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Thread: TIG Welding a Fuselage-Insight needed

  1. #1
    EAA StaffEAA Staff / Moderator Charlie Becker's Avatar
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    TIG Welding a Fuselage-Insight needed

    I've started the finish welding on my fuselage. Here is my setup:
    Lincoln Precision TIG 185
    Set at 48 amps
    20 CFH on the flow meter
    1/16 2% thoriated tungsten
    1/16 welding rod (ER80
    7 seconds postflow
    I'm generally using a gas lens.

    Any tips or tricks for TIG welding the clusters, especially the acute angles.

    If you want to see my project, it is a super cub clone: www.facebook.com/piratecub
    Sonex flight testing complete. Building a Super Cub clone, check it out at www.facebook.com/piratecub

  2. #2
    Aaron Novak's Avatar
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    For the tight corners you may need to break the 1D tungsten stickout rule of thumb and go more like 1.5D. Gas lens is a good idea, if you are going to push more stickout you may want to go to a 3/32 tunsten to help cooling and decrease the flowrate to prevent pulling it atmospheric air. Shut all the doors, dont breathe too hard and remember to always weld with the grain ( i.e. if it was a 90 deg tee you weld from the tee section to the lap section in 4 segments). Dont shortchange the size of the reinforcement and avoid convex welds and dont start and stop 15 times per weld, stray arc scars are great places for crack initiation. I (and every welding engineer and metalurgist I work with ) would temper the critical weldments as well ( engine mount, landing gear, wing and strut attach ). Oh and a blunter ( I know its not a real word) grind angle on the tungsten can help prevent arc wander. Have Fun!!
    -Aaron

    -P.S. if you get into some heavier areas and need a REAL tig welder you can use my Dynasty300 .......(Sorry.....I had to...)

  3. #3
    Chad Jensen's Avatar
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    Excellent info for those of us that are new to (TIG) welding...thanks!
    Chad Jensen
    EAA #755575

  4. #4

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    Welding Tips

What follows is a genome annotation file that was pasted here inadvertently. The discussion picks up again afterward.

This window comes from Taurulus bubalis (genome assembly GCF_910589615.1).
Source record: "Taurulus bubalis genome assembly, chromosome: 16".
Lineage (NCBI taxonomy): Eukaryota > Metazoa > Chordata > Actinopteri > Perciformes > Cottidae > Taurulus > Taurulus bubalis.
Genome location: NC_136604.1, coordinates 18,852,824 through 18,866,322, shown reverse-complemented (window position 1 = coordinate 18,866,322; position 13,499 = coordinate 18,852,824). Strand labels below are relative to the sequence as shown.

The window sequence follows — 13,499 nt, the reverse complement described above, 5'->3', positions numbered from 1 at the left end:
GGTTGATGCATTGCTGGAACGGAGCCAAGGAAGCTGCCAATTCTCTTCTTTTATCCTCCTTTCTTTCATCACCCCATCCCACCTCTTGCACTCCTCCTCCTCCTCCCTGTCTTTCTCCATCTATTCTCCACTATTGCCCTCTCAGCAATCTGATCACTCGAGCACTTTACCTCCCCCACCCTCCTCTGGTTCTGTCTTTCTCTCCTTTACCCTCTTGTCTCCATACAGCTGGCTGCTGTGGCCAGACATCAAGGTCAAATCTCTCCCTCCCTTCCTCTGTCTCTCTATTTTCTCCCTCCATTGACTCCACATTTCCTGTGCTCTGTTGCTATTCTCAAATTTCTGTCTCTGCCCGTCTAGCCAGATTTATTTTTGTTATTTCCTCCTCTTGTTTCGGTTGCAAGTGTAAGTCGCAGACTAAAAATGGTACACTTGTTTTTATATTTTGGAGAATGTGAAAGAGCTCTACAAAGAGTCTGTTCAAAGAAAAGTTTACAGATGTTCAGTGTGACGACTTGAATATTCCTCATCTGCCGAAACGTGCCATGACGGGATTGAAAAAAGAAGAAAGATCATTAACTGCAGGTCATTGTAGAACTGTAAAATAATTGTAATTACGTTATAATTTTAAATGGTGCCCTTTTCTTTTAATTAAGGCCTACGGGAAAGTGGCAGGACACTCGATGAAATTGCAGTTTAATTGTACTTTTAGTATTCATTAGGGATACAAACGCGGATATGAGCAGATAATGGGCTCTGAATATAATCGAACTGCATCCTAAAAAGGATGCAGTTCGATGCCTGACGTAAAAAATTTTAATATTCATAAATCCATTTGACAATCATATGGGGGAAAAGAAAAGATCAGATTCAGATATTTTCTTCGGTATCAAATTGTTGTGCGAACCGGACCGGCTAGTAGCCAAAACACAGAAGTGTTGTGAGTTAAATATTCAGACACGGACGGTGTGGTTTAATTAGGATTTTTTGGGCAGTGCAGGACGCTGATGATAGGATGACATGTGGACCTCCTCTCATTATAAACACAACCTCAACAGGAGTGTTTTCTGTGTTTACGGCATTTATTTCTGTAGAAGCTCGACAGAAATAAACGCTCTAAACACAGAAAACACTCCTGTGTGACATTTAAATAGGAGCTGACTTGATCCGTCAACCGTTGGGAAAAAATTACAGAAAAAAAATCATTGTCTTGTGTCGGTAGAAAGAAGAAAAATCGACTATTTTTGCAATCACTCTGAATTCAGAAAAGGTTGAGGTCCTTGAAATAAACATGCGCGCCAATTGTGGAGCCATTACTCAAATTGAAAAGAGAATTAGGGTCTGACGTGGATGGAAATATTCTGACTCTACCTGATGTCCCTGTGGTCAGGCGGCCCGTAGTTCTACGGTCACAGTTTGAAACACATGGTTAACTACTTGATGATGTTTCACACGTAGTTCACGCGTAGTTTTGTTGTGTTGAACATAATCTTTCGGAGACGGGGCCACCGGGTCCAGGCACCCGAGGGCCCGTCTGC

Charlie, this is the best site for welding tips Iv'e seen...
    http://www.weldingtipsandtricks.com/index.html

  5. #5
    Chad Jensen's Avatar
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    Cool website Jack!
    Chad Jensen
    EAA #755575

  6. #6
    Aaron Novak's Avatar
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    Word of caution, many of those online welding sites are copy and pasted bits and pieces from some highly questionable sources. There are sources of data that are many times biased, uneducated or unexperienced. From my experiences working in engineering, typically they are as follows.

    1-Welding Equipment Suppliers. Remember they survive by selling equipment, many times the testing is biased or non-existent.
    2-Authors. Especially those that never worked in engineering, but like to give hard and fast advise on every aspect of welding ( many times highly opinionated ) or very wild and broad claims.
    3-Welding consultants. Remember , they dont have to deal with the aftermath of their suggestions.

    So who can you trust?? Usually the best source of information is an independent person, not connected with any company that makes a profit by welding equipment sales, that has or is working in a current engineering field. It helps if this person or source is also a hobbyist in the same areas you need advise in. Why? Because they tend to highly educate themselves on the particular subject and have access to information you will NEVER find on google. Engineering texts are a great source of information, however pay attenting to many of the AWS texts as they are not as unbiased as you may think, check the authors. The ASM handbooks are a great start, as are the plethora of doccuments available in the nasa archives.